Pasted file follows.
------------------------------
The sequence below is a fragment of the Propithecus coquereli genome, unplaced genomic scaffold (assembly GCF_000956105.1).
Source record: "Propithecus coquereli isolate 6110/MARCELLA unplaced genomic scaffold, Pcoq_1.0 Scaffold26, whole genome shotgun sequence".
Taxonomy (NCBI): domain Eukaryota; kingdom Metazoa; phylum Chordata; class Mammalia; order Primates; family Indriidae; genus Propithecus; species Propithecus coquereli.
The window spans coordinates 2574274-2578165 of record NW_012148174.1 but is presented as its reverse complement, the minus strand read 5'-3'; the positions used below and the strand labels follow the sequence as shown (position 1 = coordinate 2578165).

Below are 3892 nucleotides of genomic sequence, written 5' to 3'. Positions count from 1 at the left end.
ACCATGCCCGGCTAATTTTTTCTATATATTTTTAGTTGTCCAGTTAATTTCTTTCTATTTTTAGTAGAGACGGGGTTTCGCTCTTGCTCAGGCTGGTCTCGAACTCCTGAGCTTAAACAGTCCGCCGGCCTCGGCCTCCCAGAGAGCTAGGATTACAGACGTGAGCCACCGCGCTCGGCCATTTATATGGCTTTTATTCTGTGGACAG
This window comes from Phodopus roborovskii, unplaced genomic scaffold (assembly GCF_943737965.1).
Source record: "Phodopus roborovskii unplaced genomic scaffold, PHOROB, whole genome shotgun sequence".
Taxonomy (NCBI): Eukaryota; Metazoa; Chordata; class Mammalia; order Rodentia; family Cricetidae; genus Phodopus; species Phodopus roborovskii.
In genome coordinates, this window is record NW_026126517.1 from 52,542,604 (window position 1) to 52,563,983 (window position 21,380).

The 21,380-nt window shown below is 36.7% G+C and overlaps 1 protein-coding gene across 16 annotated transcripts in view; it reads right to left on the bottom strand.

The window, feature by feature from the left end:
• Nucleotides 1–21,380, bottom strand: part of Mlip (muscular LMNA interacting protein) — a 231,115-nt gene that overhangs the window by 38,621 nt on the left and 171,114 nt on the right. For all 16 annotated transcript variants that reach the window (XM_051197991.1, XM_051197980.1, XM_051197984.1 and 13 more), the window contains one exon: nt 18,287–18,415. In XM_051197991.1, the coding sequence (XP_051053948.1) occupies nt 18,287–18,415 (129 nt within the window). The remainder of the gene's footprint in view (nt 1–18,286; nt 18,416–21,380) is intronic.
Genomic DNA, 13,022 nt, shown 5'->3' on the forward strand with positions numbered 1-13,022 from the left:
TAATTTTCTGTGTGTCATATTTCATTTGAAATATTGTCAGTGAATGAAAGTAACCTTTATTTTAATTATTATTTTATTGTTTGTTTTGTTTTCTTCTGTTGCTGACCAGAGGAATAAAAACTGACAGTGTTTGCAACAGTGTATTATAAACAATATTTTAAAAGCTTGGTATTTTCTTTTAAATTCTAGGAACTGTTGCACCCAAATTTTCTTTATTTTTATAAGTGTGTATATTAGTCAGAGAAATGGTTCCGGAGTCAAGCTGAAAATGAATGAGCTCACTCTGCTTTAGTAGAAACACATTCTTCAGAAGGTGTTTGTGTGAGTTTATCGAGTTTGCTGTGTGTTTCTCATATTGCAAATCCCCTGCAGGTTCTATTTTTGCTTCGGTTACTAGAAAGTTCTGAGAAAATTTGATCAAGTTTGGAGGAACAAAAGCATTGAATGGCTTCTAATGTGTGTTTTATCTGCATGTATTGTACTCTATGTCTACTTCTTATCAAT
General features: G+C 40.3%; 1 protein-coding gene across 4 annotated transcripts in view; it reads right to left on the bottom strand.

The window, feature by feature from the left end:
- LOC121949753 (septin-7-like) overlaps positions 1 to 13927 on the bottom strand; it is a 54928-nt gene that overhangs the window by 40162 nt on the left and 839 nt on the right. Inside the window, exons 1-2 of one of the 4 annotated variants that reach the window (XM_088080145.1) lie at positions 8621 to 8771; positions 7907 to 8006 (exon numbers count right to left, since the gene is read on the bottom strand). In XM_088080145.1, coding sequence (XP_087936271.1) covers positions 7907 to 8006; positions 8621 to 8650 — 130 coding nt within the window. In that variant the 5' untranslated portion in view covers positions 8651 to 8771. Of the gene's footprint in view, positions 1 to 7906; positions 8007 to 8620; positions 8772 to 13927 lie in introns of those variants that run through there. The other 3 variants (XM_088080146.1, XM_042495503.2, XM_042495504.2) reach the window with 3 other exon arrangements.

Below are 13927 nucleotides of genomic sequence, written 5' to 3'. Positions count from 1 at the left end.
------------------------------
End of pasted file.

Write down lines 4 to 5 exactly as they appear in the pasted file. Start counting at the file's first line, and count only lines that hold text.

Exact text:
The window spans coordinates 2574274-2578165 of record NW_012148174.1 but is presented as its reverse complement, the minus strand read 5'-3'; the positions used below and the strand labels follow the sequence as shown (position 1 = coordinate 2578165).

Below are 3892 nucleotides of genomic sequence, written 5' to 3'. Positions count from 1 at the left end.